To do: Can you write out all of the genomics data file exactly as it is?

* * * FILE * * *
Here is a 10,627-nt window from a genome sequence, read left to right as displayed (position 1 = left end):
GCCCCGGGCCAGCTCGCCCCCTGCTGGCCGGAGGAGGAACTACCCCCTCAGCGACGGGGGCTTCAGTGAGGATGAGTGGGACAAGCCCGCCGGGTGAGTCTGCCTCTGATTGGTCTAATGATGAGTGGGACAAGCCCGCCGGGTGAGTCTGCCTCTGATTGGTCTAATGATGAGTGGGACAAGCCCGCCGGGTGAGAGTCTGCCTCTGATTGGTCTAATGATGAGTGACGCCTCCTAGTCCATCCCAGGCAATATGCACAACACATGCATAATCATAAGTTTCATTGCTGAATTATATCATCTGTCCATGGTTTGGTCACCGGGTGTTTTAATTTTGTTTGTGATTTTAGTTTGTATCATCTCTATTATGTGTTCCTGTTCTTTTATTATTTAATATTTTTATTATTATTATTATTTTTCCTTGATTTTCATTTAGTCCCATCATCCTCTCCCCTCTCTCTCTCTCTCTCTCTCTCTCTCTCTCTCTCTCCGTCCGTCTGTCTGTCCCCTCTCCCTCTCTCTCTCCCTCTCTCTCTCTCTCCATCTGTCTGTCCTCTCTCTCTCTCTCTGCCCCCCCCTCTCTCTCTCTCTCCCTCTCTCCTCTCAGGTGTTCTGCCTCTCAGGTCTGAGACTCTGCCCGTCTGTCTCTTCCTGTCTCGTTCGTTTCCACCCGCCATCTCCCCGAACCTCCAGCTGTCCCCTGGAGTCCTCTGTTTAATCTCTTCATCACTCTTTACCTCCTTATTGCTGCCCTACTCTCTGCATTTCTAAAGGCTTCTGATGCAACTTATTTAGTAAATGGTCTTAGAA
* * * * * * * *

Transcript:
Here is a 10,627-nt window from a genome sequence, read left to right as displayed (position 1 = left end):
GCCCCGGGCCAGCTCGCCCCCTGCTGGCCGGAGGAGGAACTACCCCCTCAGCGACGGGGGCTTCAGTGAGGATGAGTGGGACAAGCCCGCCGGGTGAGTCTGCCTCTGATTGGTCTAATGATGAGTGGGACAAGCCCGCCGGGTGAGTCTGCCTCTGATTGGTCTAATGATGAGTGGGACAAGCCCGCCGGGTGAGAGTCTGCCTCTGATTGGTCTAATGATGAGTGACGCCTCCTAGTCCATCCCAGGCAATATGCACAACACATGCATAATCATAAGTTTCATTGCTGAATTATATCATCTGTCCATGGTTTGGTCACCGGGTGTTTTAATTTTGTTTGTGATTTTAGTTTGTATCATCTCTATTATGTGTTCCTGTTCTTTTATTATTTAATATTTTTATTATTATTATTATTTTTCCTTGATTTTCATTTAGTCCCATCATCCTCTCCCCTCTCTCTCTCTCTCTCTCTCTCTCTCTCTCTCTCTCCGTCCGTCTGTCTGTCCCCTCTCCCTCTCTCTCTCCCTCTCTCTCTCTCTCCATCTGTCTGTCCTCTCTCTCTCTCTCTGCCCCCCCCTCTCTCTCTCTCTCCCTCTCTCCTCTCAGGTGTTCTGCCTCTCAGGTCTGAGACTCTGCCCGTCTGTCTCTTCCTGTCTCGTTCGTTTCCACCCGCCATCTCCCCGAACCTCCAGCTGTCCCCTGGAGTCCTCTGTTTAATCTCTTCATCACTCTTTACCTCCTTATTGCTGCCCTACTCTCTGCATTTCTAAAGGCTTCTGATGCAACTTATTTAGTAAATGGTCTTAGAA